Table 1 The patients’ baseline characteristics in both groups
Table 2 Intraoperatively surgical parameters in both groups

The functional and oncological outcomes of the two groups were revealed in Table 3. There was no significant difference in the postoperative T stage and Gleason scores. By analyzing the oncological outcomes of two methods, the mean rate of PSM in the two groups was 32.1% and 32.0% respectively (P = 1.000), and the PSA biochemical recurrence rate was 10.7% and 10.7% respectively (P = 1.000). In the evaluation of the degree of urinary control recovery at 3 months, 6 months and 12 months after operation, the satisfied urinary continence in group A was obtained in 92/112 cases (82.1%), 97/112 cases (86.6%) and 102/112 cases (91.1%). The corresponding rate was 94/122 cases (77.0%), 99/122 cases (81.1%) and 104/122 cases (85.2%) in group B. The P value for each period between both groups were 0.423, 0.340 and 0.242 respectively. Above all, the similar results were obtained in the rate of PSM, PSA biochemical recurrence and continence after “three-port” or “four-port” LRP without any statistically significant difference (P > 0.05).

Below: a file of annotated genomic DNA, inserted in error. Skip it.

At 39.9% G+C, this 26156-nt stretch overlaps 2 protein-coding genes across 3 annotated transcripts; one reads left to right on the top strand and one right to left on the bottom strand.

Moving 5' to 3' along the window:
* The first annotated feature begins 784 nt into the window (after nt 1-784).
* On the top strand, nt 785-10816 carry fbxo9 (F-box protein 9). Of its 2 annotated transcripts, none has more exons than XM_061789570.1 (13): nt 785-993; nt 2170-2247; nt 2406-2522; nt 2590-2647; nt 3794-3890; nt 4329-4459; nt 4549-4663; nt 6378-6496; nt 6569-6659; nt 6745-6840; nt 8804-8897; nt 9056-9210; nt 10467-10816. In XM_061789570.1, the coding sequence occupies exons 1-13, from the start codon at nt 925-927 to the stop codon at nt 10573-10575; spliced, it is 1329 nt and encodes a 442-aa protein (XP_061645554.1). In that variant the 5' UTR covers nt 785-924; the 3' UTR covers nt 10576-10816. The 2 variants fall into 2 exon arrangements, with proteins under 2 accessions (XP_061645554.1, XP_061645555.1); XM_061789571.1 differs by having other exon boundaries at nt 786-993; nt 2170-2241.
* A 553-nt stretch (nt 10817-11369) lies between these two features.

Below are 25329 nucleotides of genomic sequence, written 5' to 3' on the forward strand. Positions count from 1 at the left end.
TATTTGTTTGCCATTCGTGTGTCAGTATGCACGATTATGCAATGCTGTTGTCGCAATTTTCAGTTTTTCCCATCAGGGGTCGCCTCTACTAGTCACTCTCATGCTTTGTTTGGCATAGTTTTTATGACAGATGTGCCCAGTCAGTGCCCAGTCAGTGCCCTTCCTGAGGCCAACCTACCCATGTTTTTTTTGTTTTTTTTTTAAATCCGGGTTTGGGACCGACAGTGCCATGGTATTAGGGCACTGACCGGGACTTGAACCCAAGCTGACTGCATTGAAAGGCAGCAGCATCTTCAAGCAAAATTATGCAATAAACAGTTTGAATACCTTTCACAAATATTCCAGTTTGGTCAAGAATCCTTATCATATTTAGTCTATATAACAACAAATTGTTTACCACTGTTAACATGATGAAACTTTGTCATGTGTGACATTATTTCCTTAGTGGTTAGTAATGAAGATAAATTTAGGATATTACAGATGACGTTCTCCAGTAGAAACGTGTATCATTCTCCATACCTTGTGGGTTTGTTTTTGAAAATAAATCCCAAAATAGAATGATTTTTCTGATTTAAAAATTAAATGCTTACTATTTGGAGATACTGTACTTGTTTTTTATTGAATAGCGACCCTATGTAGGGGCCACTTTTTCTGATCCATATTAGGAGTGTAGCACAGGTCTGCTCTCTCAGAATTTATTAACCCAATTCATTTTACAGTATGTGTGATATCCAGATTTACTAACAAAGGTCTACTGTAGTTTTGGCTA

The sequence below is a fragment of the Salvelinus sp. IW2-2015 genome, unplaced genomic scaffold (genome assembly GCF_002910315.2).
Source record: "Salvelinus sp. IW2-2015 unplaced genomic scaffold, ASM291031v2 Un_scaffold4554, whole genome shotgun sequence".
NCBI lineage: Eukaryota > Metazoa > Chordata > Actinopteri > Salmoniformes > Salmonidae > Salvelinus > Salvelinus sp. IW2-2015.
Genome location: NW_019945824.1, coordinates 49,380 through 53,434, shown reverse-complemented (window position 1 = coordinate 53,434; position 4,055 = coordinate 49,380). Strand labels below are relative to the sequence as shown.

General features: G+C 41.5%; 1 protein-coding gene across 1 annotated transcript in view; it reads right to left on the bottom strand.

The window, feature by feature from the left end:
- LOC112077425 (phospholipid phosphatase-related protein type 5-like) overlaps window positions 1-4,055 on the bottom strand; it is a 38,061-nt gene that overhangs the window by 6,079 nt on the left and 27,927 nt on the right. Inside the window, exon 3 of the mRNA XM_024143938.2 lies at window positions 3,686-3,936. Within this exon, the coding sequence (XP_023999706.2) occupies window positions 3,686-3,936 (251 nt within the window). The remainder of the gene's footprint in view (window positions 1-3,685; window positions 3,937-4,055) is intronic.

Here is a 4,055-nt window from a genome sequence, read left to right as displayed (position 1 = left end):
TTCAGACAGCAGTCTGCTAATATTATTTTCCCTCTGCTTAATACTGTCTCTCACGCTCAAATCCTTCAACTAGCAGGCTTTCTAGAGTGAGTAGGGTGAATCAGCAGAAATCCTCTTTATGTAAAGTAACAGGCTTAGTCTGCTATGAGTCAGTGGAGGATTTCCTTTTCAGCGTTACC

Table 3 Patient characteristics

By depicting a curve of OS and BRFS, a more accurate reflection of oncological outcomes was demonstrated in Fig. 1. In the follow-up periods, the OS was 100% with the 71.6% of BRFS in group A, and the OS was 100% with the 73.2% of BRFS in group B. There was no significant difference in OS (P = 0.300) and BRFS (P = 0.800) between these two groups.

Fig. 1
figure1

The survival rate of PCa patients after LRP. a The OS rate of PCa patients in group A (red line) and group B (green line). b The BRFS rata of PCa patients in group A (red line) and group B (green line)

Discussion